Rank and organization:   First Lieutenant, U.S. Army, Company E, 398th
Infantry, 100th Infantry Division.
Place and date:   Near St. Pravel, France,
23 November 1944.
Entered service at:   Johnstown, Pa.
Birth:   8 June 1916,
G.O. No.: 97, 1 November 1945. citation. 1st Lt. Edward
A. Silk commanded the weapons platoon of Company E, 398th Infantry, on
23 November 1944, when the end battalion was assigned the mission of seizing
high ground overlooking Moyenmoutier France, prior to an attack on the
city itself. His company jumped off in the lead at dawn and by noon had
reached the edge of a woods in the vicinity of St. Pravel where scouts
saw an enemy sentry standing guard before a farmhouse in a valley below.
One squad, engaged in reconnoitering the area, was immediately pinned down
by intense machinegun and automatic-weapons fire from within the house.
Skillfully deploying his light machinegun section, 1st Lt. Silk answered
enemy fire, but when 15 minutes had elapsed with no slackening of resistance,
he decided to eliminate the strong point by a l-man attack. Running 100
yards across an open field to the shelter of a low stone wall directly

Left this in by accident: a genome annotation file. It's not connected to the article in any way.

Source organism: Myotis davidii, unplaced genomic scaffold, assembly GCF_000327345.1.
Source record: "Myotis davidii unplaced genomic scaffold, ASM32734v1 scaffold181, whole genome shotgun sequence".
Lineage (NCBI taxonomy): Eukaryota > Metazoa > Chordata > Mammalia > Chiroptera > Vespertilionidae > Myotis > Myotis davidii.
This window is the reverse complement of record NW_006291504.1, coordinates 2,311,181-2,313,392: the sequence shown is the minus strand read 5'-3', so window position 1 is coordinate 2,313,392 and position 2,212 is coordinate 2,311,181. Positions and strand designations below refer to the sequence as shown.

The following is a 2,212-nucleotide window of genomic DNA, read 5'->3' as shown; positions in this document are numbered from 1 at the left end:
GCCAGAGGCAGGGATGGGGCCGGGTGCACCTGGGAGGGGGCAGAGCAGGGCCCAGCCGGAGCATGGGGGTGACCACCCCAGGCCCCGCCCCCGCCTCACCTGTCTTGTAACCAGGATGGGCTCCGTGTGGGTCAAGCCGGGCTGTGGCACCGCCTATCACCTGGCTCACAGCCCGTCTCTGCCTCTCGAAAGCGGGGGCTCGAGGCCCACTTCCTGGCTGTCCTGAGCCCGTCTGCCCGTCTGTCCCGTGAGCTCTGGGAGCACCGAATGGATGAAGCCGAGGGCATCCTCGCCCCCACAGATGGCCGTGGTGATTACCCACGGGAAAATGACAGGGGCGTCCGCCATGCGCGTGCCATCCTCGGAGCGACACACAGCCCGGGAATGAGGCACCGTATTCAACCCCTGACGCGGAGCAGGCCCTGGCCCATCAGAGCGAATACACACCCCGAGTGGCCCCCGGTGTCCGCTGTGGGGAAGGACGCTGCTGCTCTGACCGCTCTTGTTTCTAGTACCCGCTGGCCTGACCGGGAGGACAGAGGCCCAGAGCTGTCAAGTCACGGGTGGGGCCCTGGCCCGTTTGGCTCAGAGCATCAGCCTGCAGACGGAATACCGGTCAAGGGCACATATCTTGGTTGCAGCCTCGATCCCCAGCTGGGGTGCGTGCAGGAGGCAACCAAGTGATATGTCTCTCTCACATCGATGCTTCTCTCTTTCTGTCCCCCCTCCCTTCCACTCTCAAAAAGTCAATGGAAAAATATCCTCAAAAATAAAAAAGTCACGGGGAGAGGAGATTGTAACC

in front of the farmhouse, he fired into the door and windows with his
carbine; then, in full view of the enemy, vaulted the wall and dashed 50
yards through a hail of bullets to the left side of the house, where he
hurled a grenade through a window, silencing a machinegun and killing 2
gunners. In attempting to move to the right side of the house he drew fire
from a second machinegun emplaced in the woodshed. With magnificent courage
he rushed this position in the face of direct fire and succeeded in neutralizing
the weapon and killing the 2 gunners by throwing grenades into the structure.
His supply of grenades was by now exhausted, but undaunted, he dashed back
to the side of the farmhouse and began to throw rocks through a window,
demanding the surrender of the remaining enemy. Twelve Germans, overcome
by his relentless assault and confused by his unorthodox methods, gave
up to the lone American. By his gallant willingness to assume the full
burden of the attack and the intrepidity with which he carried out his
extremely hazardous mission, 1st Lt. Silk enabled his battalion to continue
its advance and seize its objective.
This data was extracted from the Committee on Veterans' Affairs, U.S. Senate, Medal of Honor Recipients: 1863-1973 (Washington, D.C.: Government Printing Office, 1973)